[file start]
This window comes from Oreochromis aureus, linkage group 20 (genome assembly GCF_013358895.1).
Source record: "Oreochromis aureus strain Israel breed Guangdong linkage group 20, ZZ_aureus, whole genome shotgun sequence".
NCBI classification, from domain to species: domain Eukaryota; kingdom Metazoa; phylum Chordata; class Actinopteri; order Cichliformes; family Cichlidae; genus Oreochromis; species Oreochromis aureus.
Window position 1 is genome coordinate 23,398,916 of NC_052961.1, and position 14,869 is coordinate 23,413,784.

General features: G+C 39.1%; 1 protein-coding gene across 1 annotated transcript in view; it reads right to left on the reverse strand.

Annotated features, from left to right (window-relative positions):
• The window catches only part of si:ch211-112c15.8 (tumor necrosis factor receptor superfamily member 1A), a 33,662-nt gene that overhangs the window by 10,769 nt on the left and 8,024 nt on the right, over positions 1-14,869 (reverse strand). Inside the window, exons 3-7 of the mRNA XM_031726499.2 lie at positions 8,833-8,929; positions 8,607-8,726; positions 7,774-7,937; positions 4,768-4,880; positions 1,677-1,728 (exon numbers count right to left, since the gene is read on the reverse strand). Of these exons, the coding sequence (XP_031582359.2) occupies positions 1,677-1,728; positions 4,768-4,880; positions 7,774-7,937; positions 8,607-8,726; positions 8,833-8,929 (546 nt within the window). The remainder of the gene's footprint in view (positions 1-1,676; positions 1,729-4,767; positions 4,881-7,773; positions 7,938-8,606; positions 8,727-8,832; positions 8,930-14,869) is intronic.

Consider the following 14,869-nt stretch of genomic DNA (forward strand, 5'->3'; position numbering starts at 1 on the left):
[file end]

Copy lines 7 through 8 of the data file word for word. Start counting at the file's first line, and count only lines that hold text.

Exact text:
• The window catches only part of si:ch211-112c15.8 (tumor necrosis factor receptor superfamily member 1A), a 33,662-nt gene that overhangs the window by 10,769 nt on the left and 8,024 nt on the right, over positions 1-14,869 (reverse strand). Inside the window, exons 3-7 of the mRNA XM_031726499.2 lie at positions 8,833-8,929; positions 8,607-8,726; positions 7,774-7,937; positions 4,768-4,880; positions 1,677-1,728 (exon numbers count right to left, since the gene is read on the reverse strand). Of these exons, the coding sequence (XP_031582359.2) occupies positions 1,677-1,728; positions 4,768-4,880; positions 7,774-7,937; positions 8,607-8,726; positions 8,833-8,929 (546 nt within the window). The remainder of the gene's footprint in view (positions 1-1,676; positions 1,729-4,767; positions 4,881-7,773; positions 7,938-8,606; positions 8,727-8,832; positions 8,930-14,869) is intronic.

Consider the following 14,869-nt stretch of genomic DNA (forward strand, 5'->3'; position numbering starts at 1 on the left):